Nothing like having to break up a set of 20 pushups into 5 sets of 4It's my favorite. Started not even able to complete it a little over a year ago. Did an "elite" version this morning that's an upgrade to the freebie to make it even harder. It's a sweet one to watch progressions and kicks your rear for sure.
That is some achievement, and a great post, I totally agree with everything you wrote, this also coming from a running flatlander!You'll shoot your eye out with a bb gun also.
Running doesn't blow out your knees. If you ask an orthopedic surgeon what kind of people they are seeing come through, the majority are actually going to be mostly sedentary obese individuals. There will be some athletes, especially those that have contact and quick turns, but the knee replacements are mostly on people that are overweight. There are occasionally people that have a bad knee that is aggravated by running but it really isn't the norm. There are lots of people with huge lifetime running miles (as in 100,000+ miles logged in their lifetime) that have perfectly fine knees.
Since I got serious about being in shape for hunting in 2011, I've logged over 13,000 miles with over 2,000 miles a couple years. If you throw out 2011 which was the first year I started running, I've averaged 1,771 miles a year for the last 7 years. My best running streak was 123 straight days and 971 miles for an average of 7.9 miles per day over that period.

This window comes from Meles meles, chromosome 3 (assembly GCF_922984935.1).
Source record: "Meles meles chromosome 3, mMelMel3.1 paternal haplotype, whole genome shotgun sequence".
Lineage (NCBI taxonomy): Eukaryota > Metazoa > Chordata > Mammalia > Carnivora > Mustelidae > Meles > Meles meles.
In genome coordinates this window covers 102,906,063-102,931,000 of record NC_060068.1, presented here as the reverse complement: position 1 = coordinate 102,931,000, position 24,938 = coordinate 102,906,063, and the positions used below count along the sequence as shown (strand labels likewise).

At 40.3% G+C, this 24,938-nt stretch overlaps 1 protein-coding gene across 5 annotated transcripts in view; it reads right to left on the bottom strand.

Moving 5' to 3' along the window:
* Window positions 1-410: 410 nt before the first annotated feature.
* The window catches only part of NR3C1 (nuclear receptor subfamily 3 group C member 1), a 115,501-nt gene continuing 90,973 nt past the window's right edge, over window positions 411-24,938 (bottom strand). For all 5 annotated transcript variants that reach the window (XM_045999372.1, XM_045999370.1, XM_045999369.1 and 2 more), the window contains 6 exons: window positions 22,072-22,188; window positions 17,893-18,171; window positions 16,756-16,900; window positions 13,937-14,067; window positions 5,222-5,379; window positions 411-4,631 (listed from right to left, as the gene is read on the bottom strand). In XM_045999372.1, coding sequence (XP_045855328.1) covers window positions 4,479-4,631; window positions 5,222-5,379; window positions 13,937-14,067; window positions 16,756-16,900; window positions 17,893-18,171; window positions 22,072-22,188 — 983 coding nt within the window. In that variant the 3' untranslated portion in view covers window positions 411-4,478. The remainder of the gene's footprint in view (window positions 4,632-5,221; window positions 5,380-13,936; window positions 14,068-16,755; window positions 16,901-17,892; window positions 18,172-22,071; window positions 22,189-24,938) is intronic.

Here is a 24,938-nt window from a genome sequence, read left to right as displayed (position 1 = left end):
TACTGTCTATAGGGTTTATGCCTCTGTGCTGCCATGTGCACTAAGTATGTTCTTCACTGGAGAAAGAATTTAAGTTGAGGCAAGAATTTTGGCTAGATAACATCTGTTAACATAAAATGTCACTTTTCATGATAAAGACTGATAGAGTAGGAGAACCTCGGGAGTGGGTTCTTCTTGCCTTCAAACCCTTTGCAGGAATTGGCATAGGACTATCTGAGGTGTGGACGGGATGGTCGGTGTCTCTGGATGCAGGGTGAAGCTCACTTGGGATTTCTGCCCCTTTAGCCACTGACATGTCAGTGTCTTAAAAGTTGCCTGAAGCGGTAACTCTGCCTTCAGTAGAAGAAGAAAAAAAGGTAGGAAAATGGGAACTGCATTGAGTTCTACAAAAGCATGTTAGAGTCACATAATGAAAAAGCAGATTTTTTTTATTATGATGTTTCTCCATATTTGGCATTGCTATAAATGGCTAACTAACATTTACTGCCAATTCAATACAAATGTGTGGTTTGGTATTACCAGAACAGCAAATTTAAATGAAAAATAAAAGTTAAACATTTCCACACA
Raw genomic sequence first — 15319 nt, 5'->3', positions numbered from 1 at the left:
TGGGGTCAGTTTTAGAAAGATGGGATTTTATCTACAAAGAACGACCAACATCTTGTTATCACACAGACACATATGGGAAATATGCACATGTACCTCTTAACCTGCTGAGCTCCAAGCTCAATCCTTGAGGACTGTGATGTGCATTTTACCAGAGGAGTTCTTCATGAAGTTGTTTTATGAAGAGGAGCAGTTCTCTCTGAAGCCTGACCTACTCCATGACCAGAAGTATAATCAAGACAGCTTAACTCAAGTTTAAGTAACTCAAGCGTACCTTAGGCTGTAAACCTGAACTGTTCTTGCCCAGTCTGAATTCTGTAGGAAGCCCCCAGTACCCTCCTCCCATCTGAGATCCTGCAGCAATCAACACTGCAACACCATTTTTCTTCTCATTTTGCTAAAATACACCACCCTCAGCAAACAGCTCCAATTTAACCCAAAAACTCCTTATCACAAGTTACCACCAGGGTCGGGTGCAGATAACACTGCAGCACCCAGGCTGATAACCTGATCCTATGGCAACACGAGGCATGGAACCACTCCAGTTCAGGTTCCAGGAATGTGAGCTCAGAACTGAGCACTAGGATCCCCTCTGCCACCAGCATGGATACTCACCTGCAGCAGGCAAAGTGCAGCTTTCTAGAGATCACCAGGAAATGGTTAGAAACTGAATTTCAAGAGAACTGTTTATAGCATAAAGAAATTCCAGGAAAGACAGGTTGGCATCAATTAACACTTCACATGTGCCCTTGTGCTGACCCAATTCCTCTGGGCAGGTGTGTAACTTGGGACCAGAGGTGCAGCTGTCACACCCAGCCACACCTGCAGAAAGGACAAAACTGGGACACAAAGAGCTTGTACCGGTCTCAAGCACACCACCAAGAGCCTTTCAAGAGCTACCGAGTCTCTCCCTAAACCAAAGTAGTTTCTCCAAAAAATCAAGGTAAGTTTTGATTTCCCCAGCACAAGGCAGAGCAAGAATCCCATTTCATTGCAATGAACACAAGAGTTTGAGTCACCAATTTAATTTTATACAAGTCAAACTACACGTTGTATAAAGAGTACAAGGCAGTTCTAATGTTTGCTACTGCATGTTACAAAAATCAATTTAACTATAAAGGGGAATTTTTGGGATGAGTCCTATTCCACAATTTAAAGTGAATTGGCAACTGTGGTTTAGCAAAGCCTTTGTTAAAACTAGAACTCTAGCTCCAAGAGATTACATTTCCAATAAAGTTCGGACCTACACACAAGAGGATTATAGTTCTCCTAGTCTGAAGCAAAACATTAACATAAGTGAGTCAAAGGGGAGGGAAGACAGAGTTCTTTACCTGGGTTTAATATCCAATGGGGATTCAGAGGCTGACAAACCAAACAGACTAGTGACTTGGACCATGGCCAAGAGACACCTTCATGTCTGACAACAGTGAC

I'm not some superman. On the running forum that I post on, I would barely be considered a serious runner. Lots of those folks are routinely hitting 70 to 100 miles a week and 3,000+ miles a year. I've seen a few logging 4,000+ miles a year. These guys aren't blowing out their knees.
Running has be a transforming experience for me on my hunting. I am able to recover quickly and hit it hard day after day when I am in the mountains. Instead of getting to the top of a mountain and wanting to drop and not go any further, I find myself thinking about dropping down into the valley and up to the next ridge over to see what is over there. I end up having to slow down and wait on people much younger than me. For a flatlander I personally think that running is about the best thing you can do to prepare yourself for elevation. You truly are physiologically changing your ability to process oxygen more efficiently and effectively all the way down to delivering red blood cells to the muscles. There is a lot of science behind it that I really don't understand but it works. I know beyond a doubt that I am in better shape for tackling a mountain hunt now at age 51 than I was at age 41, probably even in my mid 30's.
Okay, that's my novel. Take it for what it's worth. Nathan
I had to switch to the bike from the elliptical when they did away with the elliptical. I use to max out the calories for the elliptical. The last time I did a PRT was over a year ago and I made the mistake of riding by bike to work before the PRT.Im a big fan of a bike seeing as how it’s better on the knees for me. I even bike the PRT since I’m used to it. I ride mine at least 10-20 miles every day on top of go on hikes with a full pack throughout the week. I mean it sounds like you have a solid plan so try it for a little and see if you notice a difference.
That’s exactly why I do the bike now. Lol probably not the best idea.I had to switch to the bike from the elliptical when they did away with the elliptical. I use to max out the calories for the elliptical. The last time I did a PRT was over a year ago and I made the mistake of riding by bike to work before the PRT.